Wednesday, March 29th 2017

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Valentine's Day Chocolates

Valentine's Chocolates

Valentine's Chocolates

Photo Carolyn Schweitzer at SXC

In modern times, people have considered Valentine's Day and chocolate to go hand in hand. Throughout history, the two have not always been directly associated with each other, but both certainly have had something in common.

According to Wikipedia, the first record of people eating chocolate was in the Amazon, around 4,000 years ago. It was around this time that people were cultivating the cacao bean and possibly grinding it to make drinks. There are indications that some early cacao or chocolate mixes were seen as aphrodisiacs. Wikipedia states that sometime around 300 A.D., the Mayan culture saw cocoa pods as representing fertility. Some records indicate that when the Spanish explorer Hernan Cortes met the Aztec ruler Moctezuma, he learned that Moctezuma would drink a cacao mix before going to his harem. The cacao bean served other purposes, like being used as a tax, but it is possible that the modern day reputation of chocolate being associated with amor stems from the meetings between the Spanish explorers and the Aztecs 2.

Many of the explorers from Europe, including Cortes, began introducing chocolate to Europeans when they arrived back home. In the 16th and 17th centuries, the popularity of chocolate exploded, and demand for the newfound delightful substance increased substantially. Many shops began trading chocolate, and chocolate factories were set up in Europe and the United States. Chocolate had certainly gained an association as an aphrodisiac as well. In 1650, Princess Maria Theresa gave Louis XIV chocolate as an engagement gift 1.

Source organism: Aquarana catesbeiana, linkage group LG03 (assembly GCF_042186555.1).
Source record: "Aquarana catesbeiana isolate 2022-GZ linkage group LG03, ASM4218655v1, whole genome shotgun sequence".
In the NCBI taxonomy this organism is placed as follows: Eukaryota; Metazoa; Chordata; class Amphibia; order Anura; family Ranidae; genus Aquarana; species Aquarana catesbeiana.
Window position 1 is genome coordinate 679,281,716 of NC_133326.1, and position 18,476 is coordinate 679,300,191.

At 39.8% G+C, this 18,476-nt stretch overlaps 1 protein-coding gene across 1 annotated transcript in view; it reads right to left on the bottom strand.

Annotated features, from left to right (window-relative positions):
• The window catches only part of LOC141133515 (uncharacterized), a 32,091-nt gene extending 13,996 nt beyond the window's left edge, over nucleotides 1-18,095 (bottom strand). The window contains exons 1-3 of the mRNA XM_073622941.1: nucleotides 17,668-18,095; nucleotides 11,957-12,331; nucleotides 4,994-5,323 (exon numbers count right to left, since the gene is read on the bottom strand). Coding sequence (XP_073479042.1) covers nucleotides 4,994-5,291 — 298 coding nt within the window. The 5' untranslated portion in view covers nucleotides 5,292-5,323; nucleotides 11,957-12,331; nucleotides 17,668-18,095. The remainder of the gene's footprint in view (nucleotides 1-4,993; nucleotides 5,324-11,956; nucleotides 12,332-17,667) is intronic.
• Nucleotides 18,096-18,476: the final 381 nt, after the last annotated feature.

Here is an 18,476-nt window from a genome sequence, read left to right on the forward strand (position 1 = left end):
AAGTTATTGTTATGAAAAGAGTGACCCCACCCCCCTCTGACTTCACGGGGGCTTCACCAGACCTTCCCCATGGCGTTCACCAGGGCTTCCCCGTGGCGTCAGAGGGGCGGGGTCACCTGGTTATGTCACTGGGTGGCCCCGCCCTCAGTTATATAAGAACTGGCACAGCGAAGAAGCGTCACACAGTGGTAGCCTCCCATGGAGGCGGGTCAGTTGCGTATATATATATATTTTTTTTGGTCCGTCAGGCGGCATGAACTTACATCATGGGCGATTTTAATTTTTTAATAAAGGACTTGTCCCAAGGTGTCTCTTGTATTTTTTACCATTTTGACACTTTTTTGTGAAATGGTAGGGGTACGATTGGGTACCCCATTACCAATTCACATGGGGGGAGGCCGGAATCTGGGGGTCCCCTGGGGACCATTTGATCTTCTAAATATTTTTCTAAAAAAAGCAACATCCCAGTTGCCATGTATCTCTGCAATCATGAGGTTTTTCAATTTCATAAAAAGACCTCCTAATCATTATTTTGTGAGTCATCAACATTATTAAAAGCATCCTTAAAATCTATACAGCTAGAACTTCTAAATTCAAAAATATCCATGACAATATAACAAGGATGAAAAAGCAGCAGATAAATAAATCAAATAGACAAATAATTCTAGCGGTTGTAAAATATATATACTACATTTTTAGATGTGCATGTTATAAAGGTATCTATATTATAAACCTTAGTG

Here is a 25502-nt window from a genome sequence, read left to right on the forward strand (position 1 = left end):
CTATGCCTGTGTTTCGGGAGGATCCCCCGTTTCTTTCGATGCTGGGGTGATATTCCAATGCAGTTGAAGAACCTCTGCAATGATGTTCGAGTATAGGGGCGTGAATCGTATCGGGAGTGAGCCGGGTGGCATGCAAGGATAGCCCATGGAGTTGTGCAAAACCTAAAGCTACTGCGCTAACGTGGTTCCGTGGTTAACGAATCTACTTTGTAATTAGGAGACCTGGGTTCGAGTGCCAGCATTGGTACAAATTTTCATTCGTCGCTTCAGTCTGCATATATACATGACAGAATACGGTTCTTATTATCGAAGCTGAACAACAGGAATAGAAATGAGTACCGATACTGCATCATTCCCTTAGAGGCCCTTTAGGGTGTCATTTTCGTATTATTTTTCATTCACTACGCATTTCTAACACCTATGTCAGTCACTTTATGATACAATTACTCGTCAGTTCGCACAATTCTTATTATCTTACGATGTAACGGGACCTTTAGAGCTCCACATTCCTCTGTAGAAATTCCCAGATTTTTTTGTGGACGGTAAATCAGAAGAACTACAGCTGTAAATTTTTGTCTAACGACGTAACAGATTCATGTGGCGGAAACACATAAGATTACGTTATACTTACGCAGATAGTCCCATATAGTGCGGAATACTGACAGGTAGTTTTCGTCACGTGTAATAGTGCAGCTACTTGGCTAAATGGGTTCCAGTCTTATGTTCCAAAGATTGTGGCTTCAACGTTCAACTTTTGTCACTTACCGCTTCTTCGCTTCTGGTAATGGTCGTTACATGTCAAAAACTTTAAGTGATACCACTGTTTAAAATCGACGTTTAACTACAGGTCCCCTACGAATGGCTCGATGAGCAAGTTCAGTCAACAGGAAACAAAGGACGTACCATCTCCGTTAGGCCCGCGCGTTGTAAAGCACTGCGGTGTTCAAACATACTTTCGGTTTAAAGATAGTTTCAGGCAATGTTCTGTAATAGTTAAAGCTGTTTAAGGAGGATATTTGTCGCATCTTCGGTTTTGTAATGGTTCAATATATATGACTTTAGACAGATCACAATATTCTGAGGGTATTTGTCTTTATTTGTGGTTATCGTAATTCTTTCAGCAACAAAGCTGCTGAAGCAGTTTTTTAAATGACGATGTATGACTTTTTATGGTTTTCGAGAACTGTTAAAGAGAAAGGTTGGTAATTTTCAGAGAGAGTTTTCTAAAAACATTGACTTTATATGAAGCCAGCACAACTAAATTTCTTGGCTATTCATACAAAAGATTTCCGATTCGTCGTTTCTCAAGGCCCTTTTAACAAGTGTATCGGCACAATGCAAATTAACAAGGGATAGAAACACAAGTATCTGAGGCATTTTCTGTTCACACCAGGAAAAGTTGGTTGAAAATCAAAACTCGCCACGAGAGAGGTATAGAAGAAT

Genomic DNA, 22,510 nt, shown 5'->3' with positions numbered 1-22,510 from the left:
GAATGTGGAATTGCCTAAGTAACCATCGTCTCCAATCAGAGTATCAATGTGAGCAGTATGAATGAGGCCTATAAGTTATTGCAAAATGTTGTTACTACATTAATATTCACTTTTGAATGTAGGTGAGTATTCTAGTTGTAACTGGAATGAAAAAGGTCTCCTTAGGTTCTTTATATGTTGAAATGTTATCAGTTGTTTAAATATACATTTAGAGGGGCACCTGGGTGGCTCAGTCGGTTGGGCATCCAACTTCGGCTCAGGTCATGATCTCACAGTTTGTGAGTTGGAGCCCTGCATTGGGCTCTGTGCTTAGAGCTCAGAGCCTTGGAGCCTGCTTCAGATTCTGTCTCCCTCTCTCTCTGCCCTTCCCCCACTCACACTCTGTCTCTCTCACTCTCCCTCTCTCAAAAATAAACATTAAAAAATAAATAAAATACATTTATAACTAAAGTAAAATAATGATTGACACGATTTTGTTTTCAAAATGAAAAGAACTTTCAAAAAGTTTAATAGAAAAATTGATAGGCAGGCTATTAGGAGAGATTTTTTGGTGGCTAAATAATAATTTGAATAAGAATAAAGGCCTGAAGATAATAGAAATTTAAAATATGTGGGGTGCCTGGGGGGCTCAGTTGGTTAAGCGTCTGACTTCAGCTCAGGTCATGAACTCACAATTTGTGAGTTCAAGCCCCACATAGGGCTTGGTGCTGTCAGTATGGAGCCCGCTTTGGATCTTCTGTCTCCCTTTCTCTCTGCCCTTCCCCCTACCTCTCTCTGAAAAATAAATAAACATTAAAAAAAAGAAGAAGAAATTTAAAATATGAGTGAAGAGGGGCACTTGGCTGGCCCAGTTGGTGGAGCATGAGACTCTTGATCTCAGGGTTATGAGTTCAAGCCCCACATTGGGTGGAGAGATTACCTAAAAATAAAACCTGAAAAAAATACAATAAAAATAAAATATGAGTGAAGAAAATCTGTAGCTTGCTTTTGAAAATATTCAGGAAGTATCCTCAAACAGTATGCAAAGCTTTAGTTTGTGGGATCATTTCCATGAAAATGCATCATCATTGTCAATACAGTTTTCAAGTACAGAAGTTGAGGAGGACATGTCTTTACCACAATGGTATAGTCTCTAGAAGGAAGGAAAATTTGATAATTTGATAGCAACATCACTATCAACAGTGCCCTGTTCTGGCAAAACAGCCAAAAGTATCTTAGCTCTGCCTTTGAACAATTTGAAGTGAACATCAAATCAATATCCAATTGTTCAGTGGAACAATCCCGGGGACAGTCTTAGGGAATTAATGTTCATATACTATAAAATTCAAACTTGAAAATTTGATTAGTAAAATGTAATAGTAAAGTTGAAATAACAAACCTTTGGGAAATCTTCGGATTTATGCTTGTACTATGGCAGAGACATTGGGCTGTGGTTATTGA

As chocolate had gained widespread popularity and notoriety as an aphrodisiac, it would only take a slight move to solidify the association between the food and Valentine's Day. This occurred in the 1860s, when Richard Cadbury began creating designer chocolate gift boxes. These boxes came in a variety of shapes, including horseshoes and shields 3. One of the shapes he designed was hearts. These heart shaped chocolate boxes have proliferated across the world, and are one of the most easily identified symbols of Valentine's Day in modern times. Though they weren't together at first, nowadays Valentine's Day and heart shaped chocolate boxes go hand-in-hand.

References

1. http://en.wikipedia.org/wiki/History_of_chocolate

2. http://www.cadbury.co.uk/cadburyandchocolate/historyofchocolate/Pages/hernancortes.aspx

2. http://www.cadbury.ie/cadburyandchocolate/ourstory/packaging/Pages/richardcadbury.aspx

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